It seems regulatory measures have a sort of Luddite quality to them, a re-levelling of the field by slowing down connection speeds, or randomising the order in which queued transactions can be processed (removing technical advantage), which immediately strikes me as counter-intuitive, or counter-Moore's Law, if you will.
What's the bunk here? Is there a specific claim of evidence?
Yes, I've jumped the gun there, haven't I? - Sorry. I am hunting for bunk. As this area is relatively new, highly technical and in some aspects completely theoretically - indeed throwing open an entirely new paradigm - it is both difficult to create bunk and just as difficult to debunk it.

What seems to be apparent, at the very least, in terms of general claims, is that this technology, just like nanotechnology, is bringing with it an associated language of darkness, of portent of doom, of the rise of the autonomous robot and the enslavement of man to mechanism. Descriptions such as dark, rogue, malicious, clustering and mobbing populate the literature. The BBC piece was a case in point! I wonder if it, a total collapse, is a genuine concern or just more feeding into fear of the unknown for the sake of producing an engaging radio piece, or reading.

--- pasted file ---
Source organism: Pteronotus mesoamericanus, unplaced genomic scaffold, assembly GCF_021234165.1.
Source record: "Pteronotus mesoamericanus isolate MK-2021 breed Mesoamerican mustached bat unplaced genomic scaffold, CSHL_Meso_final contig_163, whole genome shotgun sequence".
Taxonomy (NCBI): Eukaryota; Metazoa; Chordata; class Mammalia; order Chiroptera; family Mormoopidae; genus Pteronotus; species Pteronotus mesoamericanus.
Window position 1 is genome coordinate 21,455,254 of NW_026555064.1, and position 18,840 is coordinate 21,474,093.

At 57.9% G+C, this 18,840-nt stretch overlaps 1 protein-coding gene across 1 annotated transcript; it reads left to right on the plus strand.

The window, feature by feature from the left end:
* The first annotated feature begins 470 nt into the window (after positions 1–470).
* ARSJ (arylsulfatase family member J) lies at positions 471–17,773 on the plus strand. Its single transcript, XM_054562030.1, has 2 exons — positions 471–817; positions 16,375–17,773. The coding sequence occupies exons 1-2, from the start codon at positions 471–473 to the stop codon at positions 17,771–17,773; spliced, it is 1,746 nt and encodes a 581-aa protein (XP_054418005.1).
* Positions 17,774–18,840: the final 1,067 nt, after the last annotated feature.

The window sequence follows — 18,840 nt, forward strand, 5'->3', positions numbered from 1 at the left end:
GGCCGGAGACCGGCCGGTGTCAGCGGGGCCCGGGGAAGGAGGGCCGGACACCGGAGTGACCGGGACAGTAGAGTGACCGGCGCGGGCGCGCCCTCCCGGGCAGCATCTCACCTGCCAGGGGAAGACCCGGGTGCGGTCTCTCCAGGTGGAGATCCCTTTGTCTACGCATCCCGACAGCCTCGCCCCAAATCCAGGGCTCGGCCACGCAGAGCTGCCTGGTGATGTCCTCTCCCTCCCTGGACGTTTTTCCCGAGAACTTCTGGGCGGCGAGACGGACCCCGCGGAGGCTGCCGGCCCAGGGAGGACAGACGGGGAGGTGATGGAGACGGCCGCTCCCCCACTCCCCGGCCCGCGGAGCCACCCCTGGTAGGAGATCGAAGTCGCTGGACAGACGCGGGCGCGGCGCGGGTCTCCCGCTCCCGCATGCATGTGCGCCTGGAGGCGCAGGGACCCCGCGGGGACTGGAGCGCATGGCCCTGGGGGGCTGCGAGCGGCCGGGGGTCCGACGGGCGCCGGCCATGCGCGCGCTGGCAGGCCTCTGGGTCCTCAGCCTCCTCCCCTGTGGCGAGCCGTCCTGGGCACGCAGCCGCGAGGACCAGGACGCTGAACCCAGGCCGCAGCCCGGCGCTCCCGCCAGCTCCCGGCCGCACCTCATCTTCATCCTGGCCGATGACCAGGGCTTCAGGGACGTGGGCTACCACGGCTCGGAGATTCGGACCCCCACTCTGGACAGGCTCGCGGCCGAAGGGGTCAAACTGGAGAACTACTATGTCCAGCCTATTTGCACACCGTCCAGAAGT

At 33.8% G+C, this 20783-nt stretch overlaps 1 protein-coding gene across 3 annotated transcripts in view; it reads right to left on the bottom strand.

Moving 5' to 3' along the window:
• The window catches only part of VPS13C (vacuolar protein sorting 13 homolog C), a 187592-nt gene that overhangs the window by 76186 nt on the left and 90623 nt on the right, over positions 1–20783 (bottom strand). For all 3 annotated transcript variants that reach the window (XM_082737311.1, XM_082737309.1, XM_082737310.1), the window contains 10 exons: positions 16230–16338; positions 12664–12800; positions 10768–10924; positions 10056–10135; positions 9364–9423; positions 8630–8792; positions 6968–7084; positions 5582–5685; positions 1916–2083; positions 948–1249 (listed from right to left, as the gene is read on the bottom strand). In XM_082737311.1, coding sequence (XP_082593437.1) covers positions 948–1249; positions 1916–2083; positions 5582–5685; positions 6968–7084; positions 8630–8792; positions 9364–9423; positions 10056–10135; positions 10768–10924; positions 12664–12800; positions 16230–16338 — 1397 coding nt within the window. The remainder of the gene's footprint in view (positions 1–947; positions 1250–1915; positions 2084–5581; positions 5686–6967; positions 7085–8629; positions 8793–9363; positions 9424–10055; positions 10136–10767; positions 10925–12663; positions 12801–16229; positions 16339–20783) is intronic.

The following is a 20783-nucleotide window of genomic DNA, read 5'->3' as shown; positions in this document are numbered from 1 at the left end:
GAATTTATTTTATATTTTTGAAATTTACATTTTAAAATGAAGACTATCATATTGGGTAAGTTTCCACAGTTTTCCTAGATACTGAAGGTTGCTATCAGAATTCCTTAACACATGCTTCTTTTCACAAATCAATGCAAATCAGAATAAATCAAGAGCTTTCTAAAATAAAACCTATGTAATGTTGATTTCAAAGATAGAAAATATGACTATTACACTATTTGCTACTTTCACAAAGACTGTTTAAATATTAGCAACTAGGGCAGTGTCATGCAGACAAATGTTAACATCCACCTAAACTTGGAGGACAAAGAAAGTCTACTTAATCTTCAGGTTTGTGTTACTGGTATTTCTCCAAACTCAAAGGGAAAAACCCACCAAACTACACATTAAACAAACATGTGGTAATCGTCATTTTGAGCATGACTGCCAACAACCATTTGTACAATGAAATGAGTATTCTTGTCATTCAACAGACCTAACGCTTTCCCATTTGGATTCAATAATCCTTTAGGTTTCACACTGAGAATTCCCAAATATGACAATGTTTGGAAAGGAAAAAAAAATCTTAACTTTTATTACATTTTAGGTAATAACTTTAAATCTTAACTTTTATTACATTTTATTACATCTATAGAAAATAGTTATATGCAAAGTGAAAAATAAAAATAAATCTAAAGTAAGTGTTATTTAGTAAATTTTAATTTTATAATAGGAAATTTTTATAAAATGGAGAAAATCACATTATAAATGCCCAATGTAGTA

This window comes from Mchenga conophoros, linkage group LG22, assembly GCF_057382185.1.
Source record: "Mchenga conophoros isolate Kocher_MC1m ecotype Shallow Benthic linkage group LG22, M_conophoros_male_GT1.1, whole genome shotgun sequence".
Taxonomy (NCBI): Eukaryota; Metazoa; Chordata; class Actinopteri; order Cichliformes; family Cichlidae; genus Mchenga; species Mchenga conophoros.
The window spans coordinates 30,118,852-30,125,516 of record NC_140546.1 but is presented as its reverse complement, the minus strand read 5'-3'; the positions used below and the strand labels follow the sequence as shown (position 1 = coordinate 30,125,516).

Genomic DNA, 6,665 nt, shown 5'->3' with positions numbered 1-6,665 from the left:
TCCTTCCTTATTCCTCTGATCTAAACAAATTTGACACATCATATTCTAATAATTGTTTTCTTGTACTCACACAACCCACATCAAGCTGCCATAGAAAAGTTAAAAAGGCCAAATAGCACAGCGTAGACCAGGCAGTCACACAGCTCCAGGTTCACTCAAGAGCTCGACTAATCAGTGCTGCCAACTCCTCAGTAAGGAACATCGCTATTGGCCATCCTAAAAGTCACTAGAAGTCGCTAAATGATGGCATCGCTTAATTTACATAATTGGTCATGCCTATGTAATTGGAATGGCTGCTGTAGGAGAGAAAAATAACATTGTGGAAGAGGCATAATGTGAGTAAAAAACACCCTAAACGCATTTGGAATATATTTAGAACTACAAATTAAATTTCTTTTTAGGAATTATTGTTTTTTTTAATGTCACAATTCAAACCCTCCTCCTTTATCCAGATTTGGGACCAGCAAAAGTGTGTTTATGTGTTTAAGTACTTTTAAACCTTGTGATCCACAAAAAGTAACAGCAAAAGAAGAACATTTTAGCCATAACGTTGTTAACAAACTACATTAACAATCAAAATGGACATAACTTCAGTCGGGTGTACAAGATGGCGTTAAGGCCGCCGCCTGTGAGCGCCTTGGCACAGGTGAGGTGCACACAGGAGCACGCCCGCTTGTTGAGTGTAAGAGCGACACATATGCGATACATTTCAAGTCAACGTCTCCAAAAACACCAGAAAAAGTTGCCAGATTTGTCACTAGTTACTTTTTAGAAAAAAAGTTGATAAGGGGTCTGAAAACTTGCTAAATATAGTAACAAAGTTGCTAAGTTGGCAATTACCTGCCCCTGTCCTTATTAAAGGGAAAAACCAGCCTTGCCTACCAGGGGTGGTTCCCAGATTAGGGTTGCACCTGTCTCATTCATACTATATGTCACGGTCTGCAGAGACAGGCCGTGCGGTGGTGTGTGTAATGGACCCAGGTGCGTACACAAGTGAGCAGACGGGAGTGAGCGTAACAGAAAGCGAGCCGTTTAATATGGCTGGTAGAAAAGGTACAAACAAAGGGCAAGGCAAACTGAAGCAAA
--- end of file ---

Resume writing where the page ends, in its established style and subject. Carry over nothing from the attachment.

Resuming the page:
A little difficult to pull together bits and pieces from a phone but, referring back to Zeno's paradox, the central fear seems to revolve around some sort of emergent singularity. There are some interesting theories out there that concern, yes, a new dimension, of robotic autonomy, encompassing black swan theory but with a predicted increased likelihood of 'black swan events' (usually defined by rarity) within this unpredictable realm, this realm being interestingly described as Ultrafast Machine Ecology.

One writer has put forward a theory that the increasing number of black swan events, occurring over rapidly decreasing lengths of time, are the cause of the global economic downturn since 2006, which is a very big claim.